September 13, 2010 at 13:19:00
That's ok, I wasn't very clear in the first place anyway, I could have been more specific in the beginning.

The USB Modem uses a subnet assigned by the ISP, now, when I share that internet connection, it gives the LAN card an IP of 192.168.137.1 and a subnet of 255.255.255.0, which is given to the Router, then, the Router's IP is 192.168.1.1 and subnet 255.255.255.0. Computer B and Laptop are using IP's 192.168.1.2 and 192.168.1.3, with subnets of 255.255.255.0.

I tried setting the Router's DHCP servere to 192.168.137.x network, but it diesn't let me because in conflicts with the router's IP (regardless of me using 137.2, 137.3, it says the same error, unless it means that I need to change the subnet to be able to assign it a 137 IP address).

My problem is that my internet is thru a USB, not a regular DSL modem that I just plug in directly to the router and I plug everything to the router and everything shares with everything right off the bat.

Is there any way to accomplish this in some other way? If I try using a second LAN card on that computer to connect to the router, it knocks out the internet connection, unless I'm configuring the second connection wrong.


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#9
September 13, 2010 at 14:52:59
I'm thinking your "USB Modem" is a combo unit that is a router as well as a modem. I may be mistaken but without the make/model info of the unit it's hard to say. If you include the make/model of your "USB modem" then we can google it and see what it is.

I kind of need to know what exactly we're dealing with here.

Typically, a modem simply modulates/demodulates a signal and doesn't require an IP address. Every one I've worked with has an "in" connector for a telephone RJ11 jack if it's for ADSL or it has a cable "in" connector (like for cable TV) if it's cable highspeed. The "out" port is typically an RJ45 port that you plug a network cable in to that runs to the "WAN" port on your router.

Anyhow, if I'm correct and your USB Modem is in fact a combo unit, and you're plugging it in to another router, then you probably don't need the second router if the USB one does DHCP and such on the LAN side.

Reply with the make/model of the USB modem and I'll see what I can find out about it and hopefully be able to help you get everything working properly.

It matters not how straight the gate,
How charged with punishments the scroll,
I am the master of my fate;
I am the captain of my soul.

***William Henley***


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#10
September 13, 2010 at 16:53:47
The USB modem is a Motorola WiMAX USB Adapter USBw 25100, for use with ClearWire.

Here's the network information that the adpater configures itself to give me internet:

IPv4 Address - 71.21.231.238
IPv4 Subnet Mask - 255.255.192.0
IPv4 Default Gateway - 71.21.192.1
IPv4 DHCP Server - 64.13.44.153
IPv4 DNS Servers - 71.22.6.13
64.13.115.13

My router is a Netgear WGR614v9 Wireless G (just in case it helps knowing, for configuring manually depending on the Ip's above)


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#11
September 13, 2010 at 19:04:04
First of all you might want to call you isp and tell them to get that usb junk out of your house. and send you a modem with a ethernet adapter. B/c you are only getting 10 megs with a usb cable you will get 100 with a ethernet but that is not the question. The easiest fix is to change the network name on the two devices that you want on there seperate network. It is very easy to do. just go to control panel System properties and change both of the workgroup names to the same name so they will be on the same network. The workgroup names are under system properties. Reboot the whole network and boom. you will be good. You can connect to the other computers on the other network if you want to. To see if it worked try to network a drive and it should show you 2 different networks with computers on each of them.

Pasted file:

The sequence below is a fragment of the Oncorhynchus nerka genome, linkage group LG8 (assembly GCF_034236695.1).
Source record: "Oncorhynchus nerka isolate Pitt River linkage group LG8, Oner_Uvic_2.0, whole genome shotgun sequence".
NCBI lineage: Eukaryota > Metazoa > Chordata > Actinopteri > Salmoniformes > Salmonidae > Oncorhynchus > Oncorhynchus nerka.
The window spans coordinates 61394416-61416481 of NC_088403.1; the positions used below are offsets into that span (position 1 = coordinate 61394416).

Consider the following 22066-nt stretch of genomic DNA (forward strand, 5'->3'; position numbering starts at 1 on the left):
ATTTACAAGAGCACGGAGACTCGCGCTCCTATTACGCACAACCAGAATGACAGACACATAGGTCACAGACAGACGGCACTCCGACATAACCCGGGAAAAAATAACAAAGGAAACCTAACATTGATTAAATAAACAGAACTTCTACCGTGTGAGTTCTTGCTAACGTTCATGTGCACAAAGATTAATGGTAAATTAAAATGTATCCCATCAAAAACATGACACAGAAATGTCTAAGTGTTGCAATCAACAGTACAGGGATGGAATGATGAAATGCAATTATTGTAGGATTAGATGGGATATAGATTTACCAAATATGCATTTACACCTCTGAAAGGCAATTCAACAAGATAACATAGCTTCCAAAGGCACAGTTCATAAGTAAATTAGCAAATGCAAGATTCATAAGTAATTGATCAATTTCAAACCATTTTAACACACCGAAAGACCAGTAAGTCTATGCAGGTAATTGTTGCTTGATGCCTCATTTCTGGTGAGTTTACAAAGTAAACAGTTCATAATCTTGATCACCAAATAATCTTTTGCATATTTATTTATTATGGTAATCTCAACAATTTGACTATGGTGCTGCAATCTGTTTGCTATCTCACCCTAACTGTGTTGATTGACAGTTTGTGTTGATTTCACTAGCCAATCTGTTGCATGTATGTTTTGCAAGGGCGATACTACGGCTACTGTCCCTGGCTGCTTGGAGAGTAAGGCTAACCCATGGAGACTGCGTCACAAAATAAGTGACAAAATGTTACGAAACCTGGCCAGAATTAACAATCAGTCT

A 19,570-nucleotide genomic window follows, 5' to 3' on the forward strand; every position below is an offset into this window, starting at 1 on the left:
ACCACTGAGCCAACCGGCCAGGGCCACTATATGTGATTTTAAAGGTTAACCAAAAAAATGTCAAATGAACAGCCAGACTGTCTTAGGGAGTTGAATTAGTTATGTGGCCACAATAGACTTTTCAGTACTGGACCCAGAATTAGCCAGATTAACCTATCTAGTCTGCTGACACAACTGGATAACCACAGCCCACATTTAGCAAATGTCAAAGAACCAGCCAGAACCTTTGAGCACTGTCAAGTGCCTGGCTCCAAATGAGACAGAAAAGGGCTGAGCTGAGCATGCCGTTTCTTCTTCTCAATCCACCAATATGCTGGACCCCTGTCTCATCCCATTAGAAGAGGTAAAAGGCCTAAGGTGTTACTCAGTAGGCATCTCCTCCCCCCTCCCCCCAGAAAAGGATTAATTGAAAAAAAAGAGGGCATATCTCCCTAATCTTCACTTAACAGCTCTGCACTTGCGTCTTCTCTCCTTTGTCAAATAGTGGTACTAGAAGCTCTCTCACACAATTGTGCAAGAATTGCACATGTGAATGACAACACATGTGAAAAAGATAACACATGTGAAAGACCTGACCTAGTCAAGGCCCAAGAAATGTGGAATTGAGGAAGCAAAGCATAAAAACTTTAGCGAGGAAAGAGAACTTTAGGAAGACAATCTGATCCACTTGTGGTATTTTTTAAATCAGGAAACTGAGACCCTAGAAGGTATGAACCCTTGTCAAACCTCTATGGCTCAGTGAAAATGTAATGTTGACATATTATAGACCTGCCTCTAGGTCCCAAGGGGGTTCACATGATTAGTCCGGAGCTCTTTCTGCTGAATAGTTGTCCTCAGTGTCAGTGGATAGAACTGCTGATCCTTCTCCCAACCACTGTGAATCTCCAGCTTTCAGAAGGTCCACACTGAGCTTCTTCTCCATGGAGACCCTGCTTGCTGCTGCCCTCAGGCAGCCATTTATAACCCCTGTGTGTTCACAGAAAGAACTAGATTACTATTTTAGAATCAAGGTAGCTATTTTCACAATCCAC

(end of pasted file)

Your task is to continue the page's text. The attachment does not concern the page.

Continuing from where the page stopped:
PS who cares about filesharing when i watch a commercial that says that musicians dont have money to pay there medical bill or buy there eye glasses. Then i switch the channel to mtv cribs and i say wow that ride is nice i wish i can afford one. Dont blame filesharing for revenue shortfalls when most dont even read the contract that they are signing. Look at you boss look at his office nice right. But i do feel bad for the artist especially digital music. When you have a break down like this 18% goes to artist 25% goes to credit card processing and the rest goes to the labels. It is funny that credit card companies make more on there music than the they do.


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#12
September 14, 2010 at 06:57:22
Well, my company is providing me with the free internet, because I work mostly on the go, so that's why I have a USB Modem, so that I can just plug it into my laptop, but when I'm at home I use it because, hey, free is free, and it works perfectly fine for what I need it, I don't download much, just browse the internet to search for the information I need, my wife just looks at Facebook and my kid just watches cartoons on some websites I have allowed him to watch, I don't need anymore.

The problem I'm having is just with the way the USB modem assigns IP's, I can't get around it so that all computer have internet plus share files. I'm just trying to see how to get around it so that I don't have to get a regular DSL modem.


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#13
September 14, 2010 at 08:06:40
I'm going to need to have you describe how everything is connected.

Since that's a USB modem that looks like a memory key, I'm guessing you plug it into your laptop, then plug the wired connection of the laptop into a LAN port on the router.

Is this correct?

Above you said, "The USB Modem uses a subnet assigned by the ISP, now, when I share that internet connection, it gives the LAN card an IP of 192.168.137.1 and a subnet of 255.255.255.0"

If I'm correct in how things physically connect, then you should be able to assign the router an IP in that subnet. I know you said it errored out when you tried but I'm thinking maybe you tried to plug in to the WAN port on the router. If so, that could be the problem. I want you to go from the computer into a LAN port on the router and will therefore need to assign an IP also to the LAN side.

So for example, on the LAN side of the router you would give it the following TCP/IP information:

IP: 192.168.137.10
Subnet Mask: 255.255.255.0
Default Gateway: 192.168.137.1 (IP of your laptop)


Then you'd want to configure DHCP for other clients connecting to the router.

I'd use the following settings:
Scope: 192.168.138.100 to 192.168.137.199
SM: 255.255.255.0
DG: 192.168.137.1
DNS: 192.168.137.1

If that DNS doesn't work, use the ones provided by your ISP (71.22.6.13
64.13.115.13)

Give that a try and see if it doesn't work properly.

It matters not how straight the gate,
How charged with punishments the scroll,
I am the master of my fate;
I am the captain of my soul.

***William Henley***